Today, everybody has a voice. Whether rating books and consumer products on Amazon.com, reviewing businesses on sites like Yelp and Angie’s List, or commenting on industry-related blogs, digital word-of-mouth reviewing is here to stay.
For the most part, we all find this freedom of expression liberating — partly because if we choose, we can comment anonymously, although some news sites are rethinking this policy.
A positive review can help inform our decisions about what plumber to hire or which smartphone to purchase. And because the reviewer is offering his opinion freely, without compensation, we trust that these reviews are accurate.
But have you ever considered that perhaps not all reviews are created equal?
A recent study by researchers David Wooten, a University of Michigan Ross School of Business professor, and Grant Packard, assistant professor of marketing at the Laurier School of Business & Economics at Wilfrid Laurier University in Waterloo, Ontario, found some interesting research results that initially seem counterintuitive. Their article, “Compensatory Knowledge Signaling in Consumer Word-of-Mouth,” published in the Journal of Consumer Psychology, states, “We’re finding [online reviews are] not so much about sharing knowledge, but about having something to prove.”
It seems some people are driven less by what they think about a product, and more by a need to be validated. As Wooten states, “The products you buy and display say a lot about who you think you are. We’re finding that the products you talk about and how you talk about them also say a lot about who you aspire to be.”
What’s not to like about honest reviews that enable you to make informed decisions? Nothing. But for all the good that online reviews provide, a weakness within the process exists: For the most part, no one is moderating or validating what can become negative, business-destroying reviews. Whether or not it represents reality, people have free rein to say just about anything they want.
For instance, my daughter works at a reputable dental practice. The practice gets lots of Yelp reviews, and while most reviews are very positive, some are scathing — perhaps enough to give a prospective patient pause. Some of the patients’ expectations for service are so unrealistic that when they get what they perceive as anything less than perfection, they blast out a blistering, one-star review instead of offering three or four stars (out of five) to indicate that while the service was good, perhaps even better than good, there may have been room for improvement.
There are also instances where disgruntled employees who have been let go by a company maliciously attack their former employer with untruthful reviews — remember, they have anonymity. (One tipoff that a review is potentially bogus is when it’s riddled with hyperbole, e.g., “If possible, I’d give them ZERO stars!!! They made me wait an ETERNITY before I was seen by the hygienist!!! STAY FAR, FAR AWAY!!!”)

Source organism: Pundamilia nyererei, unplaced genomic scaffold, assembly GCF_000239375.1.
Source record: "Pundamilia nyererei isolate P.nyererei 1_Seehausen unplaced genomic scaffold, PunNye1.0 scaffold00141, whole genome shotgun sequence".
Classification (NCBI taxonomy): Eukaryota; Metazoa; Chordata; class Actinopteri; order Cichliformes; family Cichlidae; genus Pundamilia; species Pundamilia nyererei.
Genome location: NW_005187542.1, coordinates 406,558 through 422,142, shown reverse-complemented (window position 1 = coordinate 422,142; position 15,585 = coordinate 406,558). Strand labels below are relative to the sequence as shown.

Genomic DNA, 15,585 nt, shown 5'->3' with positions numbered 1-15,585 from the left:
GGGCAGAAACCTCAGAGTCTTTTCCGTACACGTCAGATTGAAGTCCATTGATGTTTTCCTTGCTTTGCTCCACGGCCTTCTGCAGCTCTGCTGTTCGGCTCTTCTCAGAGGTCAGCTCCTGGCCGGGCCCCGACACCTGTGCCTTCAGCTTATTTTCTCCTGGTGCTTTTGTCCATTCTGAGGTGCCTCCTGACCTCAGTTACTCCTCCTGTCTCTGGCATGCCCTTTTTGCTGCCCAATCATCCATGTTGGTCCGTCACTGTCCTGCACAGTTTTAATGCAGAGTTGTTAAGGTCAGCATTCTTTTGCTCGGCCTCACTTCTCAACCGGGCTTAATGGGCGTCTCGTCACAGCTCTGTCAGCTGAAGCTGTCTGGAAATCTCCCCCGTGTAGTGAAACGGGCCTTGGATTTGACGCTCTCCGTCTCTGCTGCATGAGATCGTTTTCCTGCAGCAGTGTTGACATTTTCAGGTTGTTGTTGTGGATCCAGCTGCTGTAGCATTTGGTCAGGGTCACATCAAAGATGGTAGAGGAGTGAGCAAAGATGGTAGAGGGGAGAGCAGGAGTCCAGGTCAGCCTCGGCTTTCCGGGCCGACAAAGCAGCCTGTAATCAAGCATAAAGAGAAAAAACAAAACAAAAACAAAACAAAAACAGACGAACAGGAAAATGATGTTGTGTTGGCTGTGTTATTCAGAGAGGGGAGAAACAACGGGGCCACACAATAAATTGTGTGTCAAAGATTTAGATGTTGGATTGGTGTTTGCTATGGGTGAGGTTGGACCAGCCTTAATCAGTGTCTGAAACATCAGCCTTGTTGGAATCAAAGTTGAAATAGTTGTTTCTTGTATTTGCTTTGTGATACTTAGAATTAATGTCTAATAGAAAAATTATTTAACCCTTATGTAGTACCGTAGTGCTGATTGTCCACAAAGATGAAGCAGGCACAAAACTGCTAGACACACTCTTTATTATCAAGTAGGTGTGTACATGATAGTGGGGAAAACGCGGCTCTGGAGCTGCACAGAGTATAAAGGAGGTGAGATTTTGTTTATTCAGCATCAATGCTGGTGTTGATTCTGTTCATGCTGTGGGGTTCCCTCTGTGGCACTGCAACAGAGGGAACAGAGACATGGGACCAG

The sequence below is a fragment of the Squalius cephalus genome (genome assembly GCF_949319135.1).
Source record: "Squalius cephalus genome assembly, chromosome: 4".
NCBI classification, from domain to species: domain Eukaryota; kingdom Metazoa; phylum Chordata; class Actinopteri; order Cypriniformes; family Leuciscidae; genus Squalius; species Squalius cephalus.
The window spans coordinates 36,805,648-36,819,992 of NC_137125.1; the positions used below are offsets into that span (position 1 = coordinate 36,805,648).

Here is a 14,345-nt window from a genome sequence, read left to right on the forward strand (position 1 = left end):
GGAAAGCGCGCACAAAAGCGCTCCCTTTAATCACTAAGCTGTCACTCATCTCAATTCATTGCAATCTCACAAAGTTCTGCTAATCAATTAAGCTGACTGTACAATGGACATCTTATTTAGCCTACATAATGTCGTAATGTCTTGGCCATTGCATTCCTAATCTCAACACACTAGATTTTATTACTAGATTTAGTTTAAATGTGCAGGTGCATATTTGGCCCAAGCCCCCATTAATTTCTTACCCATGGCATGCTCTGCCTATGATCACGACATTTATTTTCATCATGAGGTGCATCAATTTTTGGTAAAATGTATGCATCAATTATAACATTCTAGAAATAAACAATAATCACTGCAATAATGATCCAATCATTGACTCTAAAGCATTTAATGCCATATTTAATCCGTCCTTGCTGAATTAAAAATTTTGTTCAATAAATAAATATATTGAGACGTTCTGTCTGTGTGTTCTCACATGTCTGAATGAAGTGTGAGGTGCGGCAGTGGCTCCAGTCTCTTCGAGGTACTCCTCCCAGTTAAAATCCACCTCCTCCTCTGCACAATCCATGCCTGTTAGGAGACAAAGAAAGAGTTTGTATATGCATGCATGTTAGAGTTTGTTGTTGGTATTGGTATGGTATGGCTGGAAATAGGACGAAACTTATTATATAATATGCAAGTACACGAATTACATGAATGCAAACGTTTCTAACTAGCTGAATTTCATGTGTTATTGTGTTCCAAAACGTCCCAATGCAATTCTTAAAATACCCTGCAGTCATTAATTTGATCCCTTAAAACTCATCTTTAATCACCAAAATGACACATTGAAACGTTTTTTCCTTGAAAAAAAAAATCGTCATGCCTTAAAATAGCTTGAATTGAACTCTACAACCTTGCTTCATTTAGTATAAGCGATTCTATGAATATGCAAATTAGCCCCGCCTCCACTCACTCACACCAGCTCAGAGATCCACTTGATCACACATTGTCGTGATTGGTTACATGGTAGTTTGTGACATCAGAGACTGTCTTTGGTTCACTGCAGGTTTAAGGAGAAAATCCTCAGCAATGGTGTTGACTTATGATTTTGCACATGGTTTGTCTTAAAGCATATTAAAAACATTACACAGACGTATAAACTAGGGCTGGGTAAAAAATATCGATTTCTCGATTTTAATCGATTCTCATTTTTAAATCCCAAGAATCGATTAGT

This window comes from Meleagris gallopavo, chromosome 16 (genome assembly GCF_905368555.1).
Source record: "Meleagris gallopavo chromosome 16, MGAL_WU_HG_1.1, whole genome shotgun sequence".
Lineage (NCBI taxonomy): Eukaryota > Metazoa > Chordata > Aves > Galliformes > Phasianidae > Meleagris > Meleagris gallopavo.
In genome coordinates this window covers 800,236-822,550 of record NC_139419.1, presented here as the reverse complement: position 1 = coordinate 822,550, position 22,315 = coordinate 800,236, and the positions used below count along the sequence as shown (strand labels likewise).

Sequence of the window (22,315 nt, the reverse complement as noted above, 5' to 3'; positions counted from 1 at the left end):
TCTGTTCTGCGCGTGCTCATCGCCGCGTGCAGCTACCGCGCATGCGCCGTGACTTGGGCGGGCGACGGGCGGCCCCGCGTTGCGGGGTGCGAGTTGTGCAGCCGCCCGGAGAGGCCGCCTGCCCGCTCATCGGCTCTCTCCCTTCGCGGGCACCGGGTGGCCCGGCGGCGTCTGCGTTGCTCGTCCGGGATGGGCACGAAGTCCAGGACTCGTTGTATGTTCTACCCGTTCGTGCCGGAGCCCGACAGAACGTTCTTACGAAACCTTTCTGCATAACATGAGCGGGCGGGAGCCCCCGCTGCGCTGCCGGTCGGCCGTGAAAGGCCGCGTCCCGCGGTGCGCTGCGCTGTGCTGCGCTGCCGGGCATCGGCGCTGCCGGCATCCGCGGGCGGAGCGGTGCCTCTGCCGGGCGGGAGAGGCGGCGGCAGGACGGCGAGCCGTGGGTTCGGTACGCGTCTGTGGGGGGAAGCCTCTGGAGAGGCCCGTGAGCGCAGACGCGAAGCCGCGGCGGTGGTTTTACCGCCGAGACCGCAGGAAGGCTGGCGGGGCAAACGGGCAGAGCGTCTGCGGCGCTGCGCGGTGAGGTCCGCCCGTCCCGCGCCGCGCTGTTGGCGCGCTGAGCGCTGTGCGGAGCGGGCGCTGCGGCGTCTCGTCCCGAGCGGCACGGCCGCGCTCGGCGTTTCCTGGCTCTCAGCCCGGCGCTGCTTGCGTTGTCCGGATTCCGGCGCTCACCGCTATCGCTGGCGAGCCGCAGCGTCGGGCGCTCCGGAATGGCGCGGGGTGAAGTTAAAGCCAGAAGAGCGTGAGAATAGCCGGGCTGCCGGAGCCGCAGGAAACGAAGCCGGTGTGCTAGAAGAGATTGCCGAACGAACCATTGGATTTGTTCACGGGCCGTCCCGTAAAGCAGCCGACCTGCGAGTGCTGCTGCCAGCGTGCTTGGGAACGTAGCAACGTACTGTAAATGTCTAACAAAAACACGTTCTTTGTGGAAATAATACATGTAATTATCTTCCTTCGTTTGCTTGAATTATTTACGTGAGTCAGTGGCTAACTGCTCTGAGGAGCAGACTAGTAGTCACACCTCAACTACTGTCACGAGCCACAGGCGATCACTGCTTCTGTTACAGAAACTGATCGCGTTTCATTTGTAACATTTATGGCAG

Sometimes, it doesn’t even have to do with the service, product, or experience — it has to do with, as Wooten said, the person’s ego. For instance, I came across this review for a restaurant:
“During a trip to Guatemala, I stayed with a family and enjoyed authentic, homemade dishes. I know what authentic Mexican food tastes like, and this was too Americanized.”
She gave the place one star. That restaurant, by the way, was a Tex-Mex joint. What was the lady expecting?
So when someone disses your business and you feel it’s unjustified, what recourse do you have? Sites like Yelp strongly recommend not offering any rebuttal that may be interpreted as defensive, even if the negative review is completely unwarranted. Instead, they suggest offering the negative reviewer a peace offering. In the case of a dental practice, this could be half off the price of the offended party’s next checkup.
But when someone is unreasonable, has it out for you, or is just plain nuts, there really is no recourse to clear your good name. Once it’s on a site like Yelp, it’s pretty much there for good.
Today, there’s an entire industry — online reputation management — dedicated to helping companies that have been bashed on Yelp and other sites. Providers such as Reputation.com generate massive amounts of positive PR, which is posted on numerous websites and eventually pushes the negative ratings further down the search engine pages. But are online reputation management companies really worth their steep prices? Are they effective? I’m not sure.
What are your thoughts? Feel free to share your positive and negative experiences with online reviewing.
See full post here: Hile Creative2013-08-15.